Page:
(**)  There’s something not quite right about a bunch of tattooed growl rockers singing such functional lyric phrases as, “I trust in love,” “you give me peace of mind” and “sunshine on my face.” Then again, P.O.D. (Payable on Death - their record industry-hocked souls, that is) is basically a Christian act that has decided to mute the Jesus talk in favor of ambiguous, positive lyrics that’ll fly on TRL.
     And, as video director Francis Lawrence no doubt realizes, there’s no better way to spice up some Christian Crossover than by showing a shitload of car crashes and skateboarders. The band performs from an abandoned highway with intersecting overpasses while Lawrence cuts in footage of surfers shooting the curl and, yeah, a gruesome auto wreck or three. What that has to do with the sunshine on the lead singer’s face is anybody’s guess.
     Hey, God, you gonna give these guys a little more talent or what? -AH
Surfer dude

R.E.M. - All the Way to Reno (You’re Gonna Be a Star)
     (***)  Holy Christ, it’s R.E.M., and they look like they’re actually having fun. I haven’t seen Michael Stipe this whimsical since he was fruiting it up in the video for “Shiny Happy People.” I guess it took the liberating likes of Michael Moore (the corporation-bashing pundit, author and director of two of the best Rage Against the Machine videos of all time) to bring the bald-headed bisexual out of his shell.
     And to drop him smack in the middle of some high school so dysfunctional it has a huge security fence and a principal patrolling with a megaphone. Which Stipe promptly snags to sing the song’s chorus. He also jacks the school’s PA system at one point and starts a cafeteria-wide food fight. All this, of course, is his screen test for the lead in Ten More Things I Hate About You. I can’t wait to see him make out with that kid from “Third Rock From the Sun.”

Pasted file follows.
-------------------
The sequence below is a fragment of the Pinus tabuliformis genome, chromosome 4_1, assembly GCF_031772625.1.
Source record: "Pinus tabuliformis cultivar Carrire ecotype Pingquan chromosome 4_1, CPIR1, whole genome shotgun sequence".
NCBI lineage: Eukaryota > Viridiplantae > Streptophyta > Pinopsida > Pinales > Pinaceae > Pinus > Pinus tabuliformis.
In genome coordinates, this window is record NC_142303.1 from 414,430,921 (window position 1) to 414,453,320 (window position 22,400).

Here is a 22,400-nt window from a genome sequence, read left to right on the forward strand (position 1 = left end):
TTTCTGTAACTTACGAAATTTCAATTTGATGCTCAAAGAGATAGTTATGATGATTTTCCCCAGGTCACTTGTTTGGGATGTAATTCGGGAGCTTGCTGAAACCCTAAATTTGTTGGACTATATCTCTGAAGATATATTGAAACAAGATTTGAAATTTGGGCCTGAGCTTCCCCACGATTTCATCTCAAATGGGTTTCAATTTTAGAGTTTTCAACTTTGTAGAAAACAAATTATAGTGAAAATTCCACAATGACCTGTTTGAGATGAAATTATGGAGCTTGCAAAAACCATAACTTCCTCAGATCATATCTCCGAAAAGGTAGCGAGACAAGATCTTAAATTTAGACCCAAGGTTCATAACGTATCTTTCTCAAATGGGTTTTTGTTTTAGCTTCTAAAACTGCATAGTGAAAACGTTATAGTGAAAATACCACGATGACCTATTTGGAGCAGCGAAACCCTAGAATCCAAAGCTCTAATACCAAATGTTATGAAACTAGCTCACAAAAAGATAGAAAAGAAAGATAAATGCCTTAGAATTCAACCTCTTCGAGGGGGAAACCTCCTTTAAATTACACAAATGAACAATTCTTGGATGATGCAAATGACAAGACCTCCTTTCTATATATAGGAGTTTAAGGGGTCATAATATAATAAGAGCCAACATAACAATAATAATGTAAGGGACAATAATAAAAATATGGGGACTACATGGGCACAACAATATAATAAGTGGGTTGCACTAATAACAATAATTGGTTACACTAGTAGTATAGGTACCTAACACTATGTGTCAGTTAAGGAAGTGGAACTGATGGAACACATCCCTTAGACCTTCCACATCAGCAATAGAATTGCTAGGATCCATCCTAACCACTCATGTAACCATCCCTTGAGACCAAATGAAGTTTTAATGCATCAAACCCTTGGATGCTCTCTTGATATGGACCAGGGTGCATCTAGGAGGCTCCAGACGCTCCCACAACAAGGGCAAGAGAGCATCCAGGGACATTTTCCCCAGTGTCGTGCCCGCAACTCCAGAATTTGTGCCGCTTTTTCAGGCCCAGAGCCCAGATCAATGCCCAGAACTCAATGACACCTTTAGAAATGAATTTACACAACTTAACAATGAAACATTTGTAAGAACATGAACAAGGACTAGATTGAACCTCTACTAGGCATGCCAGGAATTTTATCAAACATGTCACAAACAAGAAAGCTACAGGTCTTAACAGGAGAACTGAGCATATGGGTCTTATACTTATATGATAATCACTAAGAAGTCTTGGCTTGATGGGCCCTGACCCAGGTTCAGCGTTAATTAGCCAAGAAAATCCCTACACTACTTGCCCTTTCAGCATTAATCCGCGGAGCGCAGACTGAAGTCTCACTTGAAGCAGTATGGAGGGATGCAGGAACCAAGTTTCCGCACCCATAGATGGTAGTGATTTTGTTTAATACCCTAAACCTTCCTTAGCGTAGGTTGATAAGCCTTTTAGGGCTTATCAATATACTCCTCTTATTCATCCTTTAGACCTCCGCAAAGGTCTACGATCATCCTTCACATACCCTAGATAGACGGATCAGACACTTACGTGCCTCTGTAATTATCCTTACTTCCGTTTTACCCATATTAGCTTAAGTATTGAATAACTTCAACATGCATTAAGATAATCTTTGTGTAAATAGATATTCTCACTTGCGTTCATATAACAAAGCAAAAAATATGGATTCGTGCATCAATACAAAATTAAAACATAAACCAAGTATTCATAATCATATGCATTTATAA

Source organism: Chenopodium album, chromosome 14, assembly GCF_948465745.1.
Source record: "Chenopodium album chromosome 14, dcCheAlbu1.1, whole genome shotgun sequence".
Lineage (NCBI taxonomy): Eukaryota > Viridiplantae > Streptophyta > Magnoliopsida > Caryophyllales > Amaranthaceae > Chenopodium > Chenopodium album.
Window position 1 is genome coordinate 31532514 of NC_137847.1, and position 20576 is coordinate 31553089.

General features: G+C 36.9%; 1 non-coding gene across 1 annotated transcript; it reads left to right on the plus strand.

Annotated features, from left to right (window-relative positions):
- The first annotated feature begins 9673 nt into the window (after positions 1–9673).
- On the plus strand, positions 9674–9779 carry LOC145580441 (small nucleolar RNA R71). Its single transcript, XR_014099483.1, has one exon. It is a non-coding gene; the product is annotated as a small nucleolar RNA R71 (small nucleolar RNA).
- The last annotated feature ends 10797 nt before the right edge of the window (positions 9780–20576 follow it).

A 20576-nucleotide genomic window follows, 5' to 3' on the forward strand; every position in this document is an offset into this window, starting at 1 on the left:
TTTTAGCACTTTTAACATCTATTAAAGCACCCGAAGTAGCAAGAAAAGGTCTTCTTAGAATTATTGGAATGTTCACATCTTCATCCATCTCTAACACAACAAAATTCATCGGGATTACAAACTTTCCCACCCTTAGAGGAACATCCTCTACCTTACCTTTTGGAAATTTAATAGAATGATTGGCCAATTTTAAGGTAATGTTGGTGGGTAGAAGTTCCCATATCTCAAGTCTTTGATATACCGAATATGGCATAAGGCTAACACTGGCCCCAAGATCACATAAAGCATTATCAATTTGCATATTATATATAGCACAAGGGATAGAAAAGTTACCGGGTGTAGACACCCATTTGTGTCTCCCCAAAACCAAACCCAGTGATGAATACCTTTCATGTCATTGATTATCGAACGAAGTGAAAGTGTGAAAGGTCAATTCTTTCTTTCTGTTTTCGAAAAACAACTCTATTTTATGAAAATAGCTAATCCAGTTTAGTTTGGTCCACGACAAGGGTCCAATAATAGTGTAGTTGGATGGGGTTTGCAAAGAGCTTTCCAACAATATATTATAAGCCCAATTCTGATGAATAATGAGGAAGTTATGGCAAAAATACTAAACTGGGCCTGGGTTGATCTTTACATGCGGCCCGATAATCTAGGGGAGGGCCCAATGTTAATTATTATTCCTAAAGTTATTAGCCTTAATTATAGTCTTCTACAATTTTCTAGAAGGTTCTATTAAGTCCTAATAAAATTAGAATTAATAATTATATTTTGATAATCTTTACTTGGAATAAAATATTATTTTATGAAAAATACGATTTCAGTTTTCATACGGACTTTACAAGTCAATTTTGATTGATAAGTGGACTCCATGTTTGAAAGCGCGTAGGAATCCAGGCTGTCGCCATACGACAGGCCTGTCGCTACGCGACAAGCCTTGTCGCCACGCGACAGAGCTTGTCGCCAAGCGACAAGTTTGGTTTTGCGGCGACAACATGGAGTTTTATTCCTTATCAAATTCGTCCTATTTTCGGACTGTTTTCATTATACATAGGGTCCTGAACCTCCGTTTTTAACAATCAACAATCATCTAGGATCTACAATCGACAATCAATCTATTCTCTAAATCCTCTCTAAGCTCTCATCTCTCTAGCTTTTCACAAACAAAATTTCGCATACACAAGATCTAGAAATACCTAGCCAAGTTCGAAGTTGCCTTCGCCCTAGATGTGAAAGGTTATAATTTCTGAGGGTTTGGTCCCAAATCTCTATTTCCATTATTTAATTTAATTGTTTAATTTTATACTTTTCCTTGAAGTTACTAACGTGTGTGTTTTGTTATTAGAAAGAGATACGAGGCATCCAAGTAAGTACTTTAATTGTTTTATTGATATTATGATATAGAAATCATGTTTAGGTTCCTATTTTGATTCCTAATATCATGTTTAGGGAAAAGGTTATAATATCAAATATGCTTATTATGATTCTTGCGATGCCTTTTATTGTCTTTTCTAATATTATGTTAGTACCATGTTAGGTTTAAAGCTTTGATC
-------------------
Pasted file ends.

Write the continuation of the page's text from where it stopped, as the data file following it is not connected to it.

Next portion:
“All the Way to Reno,” while not as political as your average Michael Moore effort, is a lot of fun to watch. I have no idea if he pulled the same shit he did with Rage at the Stock Exchange, showing up announced and permit-less to wreak havoc, but the reactions of the kids in the video look genuine. And, more importantly, the kids themselves look genuine. This isn’t the buff-and-polished shit we’re used to in the TRL world, and for that I’m grateful. –AH


Miami Sound Machine - Conga (1985)
     (*½)  Yes, ladies and gentlemen, there was a time when Gloria Estefan tried to dress up like Prince. Sequined white power suit, blue slacks (and they’re not pants - the only word for them is “slacks”) and a mane of hair exploding from an ill-placed headband. Okay, she doesn’t so much look like Prince as Prince protégé and Latin percussionist Sheila E. But I know there’s a carbon copy of that outfit somewhere in the Purple One’s wardrobe closet. He might only trot it out when all the Paisley Park cleaning ladies have gone home for the day, but he owns it.